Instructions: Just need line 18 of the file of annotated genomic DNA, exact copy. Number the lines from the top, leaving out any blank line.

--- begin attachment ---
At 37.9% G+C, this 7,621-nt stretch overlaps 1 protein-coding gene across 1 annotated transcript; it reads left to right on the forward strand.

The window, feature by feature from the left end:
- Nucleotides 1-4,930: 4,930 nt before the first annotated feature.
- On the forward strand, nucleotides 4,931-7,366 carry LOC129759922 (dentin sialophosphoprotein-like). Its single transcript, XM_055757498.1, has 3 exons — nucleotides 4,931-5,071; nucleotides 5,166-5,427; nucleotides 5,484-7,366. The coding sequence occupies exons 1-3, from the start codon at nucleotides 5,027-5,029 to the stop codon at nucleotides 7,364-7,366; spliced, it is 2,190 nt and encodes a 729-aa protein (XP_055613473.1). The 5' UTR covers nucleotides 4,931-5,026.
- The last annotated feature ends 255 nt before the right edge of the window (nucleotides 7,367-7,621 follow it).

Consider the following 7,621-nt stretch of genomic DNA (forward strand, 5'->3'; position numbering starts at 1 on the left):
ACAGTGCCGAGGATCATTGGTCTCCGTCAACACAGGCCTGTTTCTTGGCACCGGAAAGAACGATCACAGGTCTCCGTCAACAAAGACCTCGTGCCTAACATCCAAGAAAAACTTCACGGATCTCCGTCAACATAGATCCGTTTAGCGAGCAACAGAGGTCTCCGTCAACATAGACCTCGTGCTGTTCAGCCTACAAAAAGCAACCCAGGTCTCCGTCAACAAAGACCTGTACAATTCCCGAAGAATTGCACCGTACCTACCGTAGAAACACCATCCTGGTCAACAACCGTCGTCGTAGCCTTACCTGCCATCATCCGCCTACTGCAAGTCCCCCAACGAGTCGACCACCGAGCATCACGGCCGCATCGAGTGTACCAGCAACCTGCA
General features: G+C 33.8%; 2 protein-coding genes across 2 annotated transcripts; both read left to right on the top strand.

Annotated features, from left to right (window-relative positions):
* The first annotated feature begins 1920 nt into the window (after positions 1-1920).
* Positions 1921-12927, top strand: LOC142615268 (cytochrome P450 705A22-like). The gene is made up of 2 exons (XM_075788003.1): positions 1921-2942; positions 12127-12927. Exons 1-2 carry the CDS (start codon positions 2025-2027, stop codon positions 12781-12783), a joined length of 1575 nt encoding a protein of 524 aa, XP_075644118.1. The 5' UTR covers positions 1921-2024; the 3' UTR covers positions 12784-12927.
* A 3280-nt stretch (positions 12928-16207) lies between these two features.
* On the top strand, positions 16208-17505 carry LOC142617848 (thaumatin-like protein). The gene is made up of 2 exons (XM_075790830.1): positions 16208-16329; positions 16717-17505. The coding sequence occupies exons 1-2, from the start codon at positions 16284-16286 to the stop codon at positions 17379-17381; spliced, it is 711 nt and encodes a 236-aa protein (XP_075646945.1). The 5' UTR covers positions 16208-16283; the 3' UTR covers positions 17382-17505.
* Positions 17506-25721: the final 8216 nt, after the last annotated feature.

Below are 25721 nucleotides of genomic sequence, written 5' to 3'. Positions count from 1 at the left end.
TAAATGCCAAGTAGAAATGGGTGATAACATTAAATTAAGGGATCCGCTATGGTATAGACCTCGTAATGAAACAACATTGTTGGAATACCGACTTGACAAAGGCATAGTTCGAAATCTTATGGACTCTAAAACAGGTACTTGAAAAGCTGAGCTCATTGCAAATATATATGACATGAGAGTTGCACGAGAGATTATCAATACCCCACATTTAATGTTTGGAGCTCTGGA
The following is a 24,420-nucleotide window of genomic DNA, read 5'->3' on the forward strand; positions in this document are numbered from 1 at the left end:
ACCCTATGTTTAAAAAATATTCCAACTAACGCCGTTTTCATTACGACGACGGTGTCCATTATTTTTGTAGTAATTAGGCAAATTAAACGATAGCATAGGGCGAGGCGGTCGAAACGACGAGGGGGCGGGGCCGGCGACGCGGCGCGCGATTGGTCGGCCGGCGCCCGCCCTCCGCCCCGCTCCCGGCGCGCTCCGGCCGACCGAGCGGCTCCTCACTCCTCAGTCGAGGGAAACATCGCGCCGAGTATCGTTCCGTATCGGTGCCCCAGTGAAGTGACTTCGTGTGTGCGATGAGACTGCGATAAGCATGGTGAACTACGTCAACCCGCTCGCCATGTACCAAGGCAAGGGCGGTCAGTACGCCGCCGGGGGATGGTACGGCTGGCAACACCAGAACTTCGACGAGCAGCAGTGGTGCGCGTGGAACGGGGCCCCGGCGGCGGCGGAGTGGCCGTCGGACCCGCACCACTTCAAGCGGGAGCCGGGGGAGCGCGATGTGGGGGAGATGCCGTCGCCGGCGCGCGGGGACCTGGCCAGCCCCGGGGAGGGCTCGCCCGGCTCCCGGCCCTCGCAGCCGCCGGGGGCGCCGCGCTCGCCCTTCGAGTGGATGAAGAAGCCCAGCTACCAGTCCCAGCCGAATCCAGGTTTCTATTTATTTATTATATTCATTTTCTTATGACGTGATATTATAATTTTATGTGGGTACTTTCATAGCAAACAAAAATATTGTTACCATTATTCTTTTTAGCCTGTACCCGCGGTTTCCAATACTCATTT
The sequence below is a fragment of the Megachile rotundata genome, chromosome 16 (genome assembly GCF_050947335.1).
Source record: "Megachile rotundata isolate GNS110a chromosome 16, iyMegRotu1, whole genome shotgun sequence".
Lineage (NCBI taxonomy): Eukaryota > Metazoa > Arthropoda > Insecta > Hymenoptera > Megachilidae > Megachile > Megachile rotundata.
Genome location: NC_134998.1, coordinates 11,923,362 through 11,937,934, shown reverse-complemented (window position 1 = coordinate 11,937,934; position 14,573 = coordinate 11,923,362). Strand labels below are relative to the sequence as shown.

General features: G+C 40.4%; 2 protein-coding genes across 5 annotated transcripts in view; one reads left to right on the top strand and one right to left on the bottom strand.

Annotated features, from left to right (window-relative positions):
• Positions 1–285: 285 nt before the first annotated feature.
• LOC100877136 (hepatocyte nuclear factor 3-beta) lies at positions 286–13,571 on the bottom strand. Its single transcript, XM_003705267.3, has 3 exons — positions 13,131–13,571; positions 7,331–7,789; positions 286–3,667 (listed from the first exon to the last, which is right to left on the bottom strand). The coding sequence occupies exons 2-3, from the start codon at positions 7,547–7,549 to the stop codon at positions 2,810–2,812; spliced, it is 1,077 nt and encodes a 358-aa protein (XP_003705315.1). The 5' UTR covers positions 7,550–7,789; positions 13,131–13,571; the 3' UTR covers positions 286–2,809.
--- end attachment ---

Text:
ACCCTATGTTTAAAAAATATTCCAACTAACGCCGTTTTCATTACGACGACGGTGTCCATTATTTTTGTAGTAATTAGGCAAATTAAACGATAGCATAGGGCGAGGCGGTCGAAACGACGAGGGGGCGGGGCCGGCGACGCGGCGCGCGATTGGTCGGCCGGCGCCCGCCCTCCGCCCCGCTCCCGGCGCGCTCCGGCCGACCGAGCGGCTCCTCACTCCTCAGTCGAGGGAAACATCGCGCCGAGTATCGTTCCGTATCGGTGCCCCAGTGAAGTGACTTCGTGTGTGCGATGAGACTGCGATAAGCATGGTGAACTACGTCAACCCGCTCGCCATGTACCAAGGCAAGGGCGGTCAGTACGCCGCCGGGGGATGGTACGGCTGGCAACACCAGAACTTCGACGAGCAGCAGTGGTGCGCGTGGAACGGGGCCCCGGCGGCGGCGGAGTGGCCGTCGGACCCGCACCACTTCAAGCGGGAGCCGGGGGAGCGCGATGTGGGGGAGATGCCGTCGCCGGCGCGCGGGGACCTGGCCAGCCCCGGGGAGGGCTCGCCCGGCTCCCGGCCCTCGCAGCCGCCGGGGGCGCCGCGCTCGCCCTTCGAGTGGATGAAGAAGCCCAGCTACCAGTCCCAGCCGAATCCAGGTTTCTATTTATTTATTATATTCATTTTCTTATGACGTGATATTATAATTTTATGTGGGTACTTTCATAGCAAACAAAAATATTGTTACCATTATTCTTTTTAGCCTGTACCCGCGGTTTCCAATACTCATTT